Monday, October 1, 2012

Redesigning the Trigger Manager

The trigger manager component of the game is proving to be difficult.  In this blog, I will design the flow process for the trigger manager.  Currently, there are two types of triggers: timed and other triggers.  Timed triggers execute once the game clock equals or exceeds the time field value in the trigger record.  The other triggers occur after the trigger manager receives a trigger from another script.  To execute, the received trigger and the trigger value in the record must have the same value.  The trigger manager will maintain two list for each of these types. 

The first list will be the timed trigger list (vTimeList); the second list will track the other triggers (vTriggerList).  The timed list will be check at during the Start() and Update() procedures.  The other trigger list will only be checked during the Update() procedure.  Time checks will precede the regular trigger checks.

Timed triggers are relatively easy to maintain.  A time index (from Time.time) is compared against the trigger's time field.  If the time field is equal to or less than the time index, the trigger is executed by the program.  Most timed triggers will occur at time index zero; therefore, the bulk of the timed triggers will execute in the Start() procedure.  The Start() procedure is tasked with executing all time index zero triggers.  The general process will iterate through the timed list until the first time field is larger than the time index.  Consequently, the timed list will be ordered by the time field.  To check for timed trigger execution the Start() or Update() procedure will call a TimeExecution() procedure.  This procedure will accept the Time.time value as a parameter (or 0f for the Start() call).  This will ensure that all triggers are checked against the same time index.

The other triggers are bit more problematic.  First, multiple triggers can be sent to the trigger manager between Update() calls.  These triggers will need to be stored in a list (vReceivedTriggers) and checked against the trigger list.  The general process will have the Update() procedure get the first trigger from the received list.  It passes this value to TriggerExecution() procedure.  The trigger execution procedure searches the trigger list for a trigger field that equals the received trigger.  It continues to search the entire list until all of the appropriate triggers are executed within the trigger list.  Initially, this process will utilize a sequential search algorithm; I don't forsee a large number of triggers in the trigger list.  However, later prototypes will probably utilize a binary search system to increase game performance.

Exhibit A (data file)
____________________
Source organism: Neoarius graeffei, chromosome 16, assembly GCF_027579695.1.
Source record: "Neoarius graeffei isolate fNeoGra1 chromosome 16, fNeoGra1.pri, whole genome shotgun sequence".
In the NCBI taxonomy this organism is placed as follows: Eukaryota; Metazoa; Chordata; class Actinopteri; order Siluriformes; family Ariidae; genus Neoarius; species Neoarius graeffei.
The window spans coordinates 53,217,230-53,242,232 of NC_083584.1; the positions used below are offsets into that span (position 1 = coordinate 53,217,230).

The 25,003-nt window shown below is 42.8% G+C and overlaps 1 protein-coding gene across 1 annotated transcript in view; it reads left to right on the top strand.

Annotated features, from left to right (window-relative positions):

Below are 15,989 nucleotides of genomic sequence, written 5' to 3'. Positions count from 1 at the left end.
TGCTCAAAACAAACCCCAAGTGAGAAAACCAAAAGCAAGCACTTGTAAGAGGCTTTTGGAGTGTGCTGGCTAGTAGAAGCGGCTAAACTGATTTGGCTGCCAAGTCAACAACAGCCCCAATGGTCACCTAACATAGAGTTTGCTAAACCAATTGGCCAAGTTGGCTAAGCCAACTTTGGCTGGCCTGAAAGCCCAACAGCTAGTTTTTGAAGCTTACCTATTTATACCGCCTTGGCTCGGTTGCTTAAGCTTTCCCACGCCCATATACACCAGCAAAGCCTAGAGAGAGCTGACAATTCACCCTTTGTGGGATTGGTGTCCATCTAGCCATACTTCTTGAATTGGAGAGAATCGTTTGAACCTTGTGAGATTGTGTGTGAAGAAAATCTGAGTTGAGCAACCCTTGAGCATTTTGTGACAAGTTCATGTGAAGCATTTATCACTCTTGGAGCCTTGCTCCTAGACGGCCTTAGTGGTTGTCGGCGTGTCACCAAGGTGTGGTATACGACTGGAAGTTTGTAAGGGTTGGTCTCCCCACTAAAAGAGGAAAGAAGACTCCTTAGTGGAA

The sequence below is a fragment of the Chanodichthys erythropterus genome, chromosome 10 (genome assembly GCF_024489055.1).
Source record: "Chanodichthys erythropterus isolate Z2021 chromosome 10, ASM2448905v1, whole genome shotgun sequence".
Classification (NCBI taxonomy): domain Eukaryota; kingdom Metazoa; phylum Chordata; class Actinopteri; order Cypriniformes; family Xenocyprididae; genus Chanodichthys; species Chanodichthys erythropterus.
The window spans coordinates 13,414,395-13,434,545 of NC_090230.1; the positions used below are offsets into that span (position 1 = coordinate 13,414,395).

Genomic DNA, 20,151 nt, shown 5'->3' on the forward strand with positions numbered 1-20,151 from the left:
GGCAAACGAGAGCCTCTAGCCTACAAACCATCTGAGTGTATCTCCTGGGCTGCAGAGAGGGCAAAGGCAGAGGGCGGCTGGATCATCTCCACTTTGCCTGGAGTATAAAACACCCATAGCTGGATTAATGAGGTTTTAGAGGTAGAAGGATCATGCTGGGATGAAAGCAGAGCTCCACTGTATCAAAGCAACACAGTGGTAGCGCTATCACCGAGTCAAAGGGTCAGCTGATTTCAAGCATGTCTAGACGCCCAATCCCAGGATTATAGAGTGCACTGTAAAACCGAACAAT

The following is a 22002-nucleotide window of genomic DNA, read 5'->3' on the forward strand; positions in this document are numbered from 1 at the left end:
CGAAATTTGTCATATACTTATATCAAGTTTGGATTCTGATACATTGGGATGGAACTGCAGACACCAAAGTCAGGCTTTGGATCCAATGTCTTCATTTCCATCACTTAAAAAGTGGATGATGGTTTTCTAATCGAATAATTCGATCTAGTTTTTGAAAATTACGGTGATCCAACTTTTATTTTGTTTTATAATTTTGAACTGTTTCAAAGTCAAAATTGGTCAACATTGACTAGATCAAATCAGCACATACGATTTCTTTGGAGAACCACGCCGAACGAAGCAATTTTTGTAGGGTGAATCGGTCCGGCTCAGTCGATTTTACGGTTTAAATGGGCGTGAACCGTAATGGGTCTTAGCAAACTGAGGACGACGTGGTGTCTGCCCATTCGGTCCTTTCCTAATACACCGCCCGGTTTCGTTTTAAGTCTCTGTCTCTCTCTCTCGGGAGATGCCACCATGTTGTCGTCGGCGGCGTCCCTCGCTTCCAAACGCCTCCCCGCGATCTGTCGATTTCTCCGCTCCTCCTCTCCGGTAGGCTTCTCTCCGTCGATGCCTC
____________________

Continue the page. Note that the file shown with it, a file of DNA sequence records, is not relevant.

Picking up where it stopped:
In both cases, the trigger is deleted from the timed or trigger list after it's execution.  However, certain trigger types need special consideration.  The trigger load type loads a trigger into the time or trigger list.  Due to the inherent complexity of this type (versus the other trigger types), it's process needs explanation.

A trigger load trigger, designated with a "tgr" prefix, will load a new trigger into either list.  Once the search algorithm executes this trigger, it first loads the additional trigger data into memory.  With this data, it will build a new trigger.  The new trigger will use the old triggers data; except, it will replace the trigger ID, Name (of the triggering trigger) and time field with the newly loaded data.  If the new Name is equal to "Time", it will add this trigger to the timed list.  Otherwise, it will add it to the trigger list. 

This should streamline the process for me. 


  1. In addition, any time delay on an non-timed trigger will have that trigger added to the time list. The time index will be equal to the current time index (Time.time) plus the delay value. The trigger will be removed from the trigger list.

  2. It's working at this point... I love programming!